St. Vincent wrote the Commonitorium, concisely laying out the rule Christians must follow in order to distinguish the true faith from heresy. This work continues to be one of the most reliable guidelines for the Orthodox Christian faith.
As St. Vincent explained, the true faith is that which has been held "everywhere, always, and by all."
The Venerable Saint Vincent of Lerins
Saint Vincent lived in the fifth century, and he was mostly likely from Northern Gaul (France). There he occupied important social positions, but in good time his eyes were opened, and leaving the vanity of the world, he went to the Lerins Monastery, which had been founded not long before by Saint Honoratus.
There Vincent gave himself over to fervently studying the Scriptures and the works of the Holy Fathers in silence. In time he himself became famous for his knowledge, eloquence, and holiness of life.
Around 434 A.D., after the third Ecumenical council in Ephesus, he sensed that his end was coming near and wrote the Commonitorium, where he concisely laid out the rule Christians must follow in order to distinguish the true faith from heresy, namely, that the true faith is that which has been held "everywhere, always, and by all."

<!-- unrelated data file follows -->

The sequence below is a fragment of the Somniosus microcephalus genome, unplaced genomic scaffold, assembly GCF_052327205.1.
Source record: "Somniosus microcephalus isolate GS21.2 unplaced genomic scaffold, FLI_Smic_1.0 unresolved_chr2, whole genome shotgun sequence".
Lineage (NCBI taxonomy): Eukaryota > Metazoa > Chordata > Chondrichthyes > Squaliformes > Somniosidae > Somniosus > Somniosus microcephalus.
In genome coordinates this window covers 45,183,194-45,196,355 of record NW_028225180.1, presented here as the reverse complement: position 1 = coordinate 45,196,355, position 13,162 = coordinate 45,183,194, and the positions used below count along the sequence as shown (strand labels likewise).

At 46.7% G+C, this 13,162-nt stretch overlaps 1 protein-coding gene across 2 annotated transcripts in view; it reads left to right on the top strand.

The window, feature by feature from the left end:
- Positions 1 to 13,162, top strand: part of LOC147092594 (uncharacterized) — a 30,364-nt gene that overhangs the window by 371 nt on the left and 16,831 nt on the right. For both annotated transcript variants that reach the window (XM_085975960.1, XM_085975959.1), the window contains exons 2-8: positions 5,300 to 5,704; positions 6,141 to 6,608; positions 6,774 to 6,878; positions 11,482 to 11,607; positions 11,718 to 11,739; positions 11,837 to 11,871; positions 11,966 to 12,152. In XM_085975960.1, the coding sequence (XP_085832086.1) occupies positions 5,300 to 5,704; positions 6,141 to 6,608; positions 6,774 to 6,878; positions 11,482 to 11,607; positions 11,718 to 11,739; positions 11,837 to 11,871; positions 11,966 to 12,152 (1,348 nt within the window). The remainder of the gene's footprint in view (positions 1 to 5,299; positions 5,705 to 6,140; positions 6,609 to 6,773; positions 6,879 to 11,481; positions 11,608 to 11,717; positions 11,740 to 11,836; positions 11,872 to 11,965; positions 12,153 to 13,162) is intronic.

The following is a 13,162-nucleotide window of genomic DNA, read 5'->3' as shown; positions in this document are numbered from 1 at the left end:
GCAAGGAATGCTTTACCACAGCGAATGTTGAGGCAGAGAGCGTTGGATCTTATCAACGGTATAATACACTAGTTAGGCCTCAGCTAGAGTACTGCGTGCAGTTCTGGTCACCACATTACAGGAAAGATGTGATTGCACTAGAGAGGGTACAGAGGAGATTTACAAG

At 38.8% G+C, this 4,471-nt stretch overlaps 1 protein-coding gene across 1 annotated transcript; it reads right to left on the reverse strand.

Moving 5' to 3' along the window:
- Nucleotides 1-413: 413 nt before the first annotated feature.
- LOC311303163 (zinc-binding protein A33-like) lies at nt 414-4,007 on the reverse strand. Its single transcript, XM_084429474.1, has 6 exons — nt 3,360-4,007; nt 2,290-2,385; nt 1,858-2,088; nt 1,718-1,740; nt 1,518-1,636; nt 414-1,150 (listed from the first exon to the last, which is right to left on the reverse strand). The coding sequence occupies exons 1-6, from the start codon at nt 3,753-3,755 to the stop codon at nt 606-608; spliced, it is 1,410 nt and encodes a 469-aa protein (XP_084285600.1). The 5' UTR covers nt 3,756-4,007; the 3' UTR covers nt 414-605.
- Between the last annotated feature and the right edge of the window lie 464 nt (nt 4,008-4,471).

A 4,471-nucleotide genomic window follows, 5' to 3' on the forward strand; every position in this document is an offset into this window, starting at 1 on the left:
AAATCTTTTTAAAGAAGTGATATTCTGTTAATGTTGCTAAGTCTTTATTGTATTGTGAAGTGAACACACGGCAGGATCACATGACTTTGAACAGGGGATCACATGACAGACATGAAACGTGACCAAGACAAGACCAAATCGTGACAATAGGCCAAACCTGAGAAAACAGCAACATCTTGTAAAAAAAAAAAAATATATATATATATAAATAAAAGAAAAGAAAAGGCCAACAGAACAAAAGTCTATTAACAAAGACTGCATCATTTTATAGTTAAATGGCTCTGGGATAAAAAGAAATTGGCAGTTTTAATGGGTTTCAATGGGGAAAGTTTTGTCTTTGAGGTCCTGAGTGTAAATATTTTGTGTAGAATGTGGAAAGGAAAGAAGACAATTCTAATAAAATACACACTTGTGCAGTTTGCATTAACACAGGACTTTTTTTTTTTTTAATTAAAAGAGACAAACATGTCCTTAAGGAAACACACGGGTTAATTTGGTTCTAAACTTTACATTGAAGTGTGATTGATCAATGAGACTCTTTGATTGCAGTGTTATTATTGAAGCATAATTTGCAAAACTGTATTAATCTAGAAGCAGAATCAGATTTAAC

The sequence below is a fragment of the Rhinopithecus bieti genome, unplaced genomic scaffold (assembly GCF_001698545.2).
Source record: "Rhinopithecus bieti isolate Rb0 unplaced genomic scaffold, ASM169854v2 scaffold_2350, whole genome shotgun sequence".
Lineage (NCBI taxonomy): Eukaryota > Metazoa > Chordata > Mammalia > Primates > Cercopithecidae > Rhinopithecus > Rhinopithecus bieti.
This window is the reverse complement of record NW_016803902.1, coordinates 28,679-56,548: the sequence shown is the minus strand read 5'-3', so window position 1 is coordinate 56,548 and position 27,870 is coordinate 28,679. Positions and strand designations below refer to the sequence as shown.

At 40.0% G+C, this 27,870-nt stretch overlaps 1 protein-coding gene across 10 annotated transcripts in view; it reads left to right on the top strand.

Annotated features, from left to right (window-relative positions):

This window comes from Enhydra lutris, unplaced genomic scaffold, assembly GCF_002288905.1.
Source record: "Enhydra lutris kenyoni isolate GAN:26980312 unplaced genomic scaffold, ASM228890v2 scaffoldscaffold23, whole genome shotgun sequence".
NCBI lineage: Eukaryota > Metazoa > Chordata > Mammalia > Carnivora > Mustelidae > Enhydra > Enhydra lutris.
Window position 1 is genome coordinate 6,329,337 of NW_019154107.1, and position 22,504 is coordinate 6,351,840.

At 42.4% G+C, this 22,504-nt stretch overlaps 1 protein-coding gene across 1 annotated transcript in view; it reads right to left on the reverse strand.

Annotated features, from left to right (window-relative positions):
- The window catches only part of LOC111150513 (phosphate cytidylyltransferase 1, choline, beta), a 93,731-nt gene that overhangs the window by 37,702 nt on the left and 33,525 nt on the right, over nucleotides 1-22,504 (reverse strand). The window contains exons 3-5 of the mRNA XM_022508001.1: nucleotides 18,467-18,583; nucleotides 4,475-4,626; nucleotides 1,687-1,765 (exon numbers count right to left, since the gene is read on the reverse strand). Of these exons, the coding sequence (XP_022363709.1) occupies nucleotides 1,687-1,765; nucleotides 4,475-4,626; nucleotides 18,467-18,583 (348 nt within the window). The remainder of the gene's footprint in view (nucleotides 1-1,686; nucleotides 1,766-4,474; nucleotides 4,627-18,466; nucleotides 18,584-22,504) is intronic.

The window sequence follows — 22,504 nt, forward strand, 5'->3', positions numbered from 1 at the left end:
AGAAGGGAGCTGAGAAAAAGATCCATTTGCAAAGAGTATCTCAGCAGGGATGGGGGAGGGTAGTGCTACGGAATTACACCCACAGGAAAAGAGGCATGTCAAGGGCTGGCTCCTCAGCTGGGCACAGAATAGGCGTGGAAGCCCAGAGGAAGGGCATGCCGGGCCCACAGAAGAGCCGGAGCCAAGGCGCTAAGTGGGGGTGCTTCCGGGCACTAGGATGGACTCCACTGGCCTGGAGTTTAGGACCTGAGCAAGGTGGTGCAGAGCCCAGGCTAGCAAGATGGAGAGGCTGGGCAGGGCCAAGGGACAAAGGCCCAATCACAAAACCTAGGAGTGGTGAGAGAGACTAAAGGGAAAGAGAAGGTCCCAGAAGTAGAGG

His work had great success in the West, and it is still one of the most reliable guidelines for the Orthodox faith.
Saint Vincent peacefully ended his days in the monastery, and he reposed in Christ not long after 450 A.D.
The sixth of June is the feast day of the Venerable Saint Vincent of Lerins.
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